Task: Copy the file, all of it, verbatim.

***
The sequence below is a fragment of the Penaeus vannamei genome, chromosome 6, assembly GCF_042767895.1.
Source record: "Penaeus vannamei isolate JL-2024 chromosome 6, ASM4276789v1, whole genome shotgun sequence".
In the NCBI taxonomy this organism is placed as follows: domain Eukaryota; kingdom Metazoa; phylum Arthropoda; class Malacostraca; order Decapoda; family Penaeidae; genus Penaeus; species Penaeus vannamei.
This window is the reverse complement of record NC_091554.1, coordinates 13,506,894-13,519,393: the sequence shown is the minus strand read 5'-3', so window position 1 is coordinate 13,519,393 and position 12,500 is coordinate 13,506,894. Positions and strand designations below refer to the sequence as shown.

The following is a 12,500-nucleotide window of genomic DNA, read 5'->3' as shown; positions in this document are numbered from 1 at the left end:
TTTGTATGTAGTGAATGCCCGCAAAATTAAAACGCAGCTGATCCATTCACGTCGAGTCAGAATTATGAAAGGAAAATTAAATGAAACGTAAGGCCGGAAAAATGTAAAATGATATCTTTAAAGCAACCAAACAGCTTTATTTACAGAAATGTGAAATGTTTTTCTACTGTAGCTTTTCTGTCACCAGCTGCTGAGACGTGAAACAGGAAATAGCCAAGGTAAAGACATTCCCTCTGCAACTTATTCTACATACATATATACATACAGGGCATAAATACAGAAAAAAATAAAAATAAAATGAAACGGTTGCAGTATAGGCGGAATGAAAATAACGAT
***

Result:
The sequence below is a fragment of the Penaeus vannamei genome, chromosome 6, assembly GCF_042767895.1.
Source record: "Penaeus vannamei isolate JL-2024 chromosome 6, ASM4276789v1, whole genome shotgun sequence".
In the NCBI taxonomy this organism is placed as follows: domain Eukaryota; kingdom Metazoa; phylum Arthropoda; class Malacostraca; order Decapoda; family Penaeidae; genus Penaeus; species Penaeus vannamei.
This window is the reverse complement of record NC_091554.1, coordinates 13,506,894-13,519,393: the sequence shown is the minus strand read 5'-3', so window position 1 is coordinate 13,519,393 and position 12,500 is coordinate 13,506,894. Positions and strand designations below refer to the sequence as shown.

The following is a 12,500-nucleotide window of genomic DNA, read 5'->3' as shown; positions in this document are numbered from 1 at the left end:
TTTGTATGTAGTGAATGCCCGCAAAATTAAAACGCAGCTGATCCATTCACGTCGAGTCAGAATTATGAAAGGAAAATTAAATGAAACGTAAGGCCGGAAAAATGTAAAATGATATCTTTAAAGCAACCAAACAGCTTTATTTACAGAAATGTGAAATGTTTTTCTACTGTAGCTTTTCTGTCACCAGCTGCTGAGACGTGAAACAGGAAATAGCCAAGGTAAAGACATTCCCTCTGCAACTTATTCTACATACATATATACATACAGGGCATAAATACAGAAAAAAATAAAAATAAAATGAAACGGTTGCAGTATAGGCGGAATGAAAATAACGAT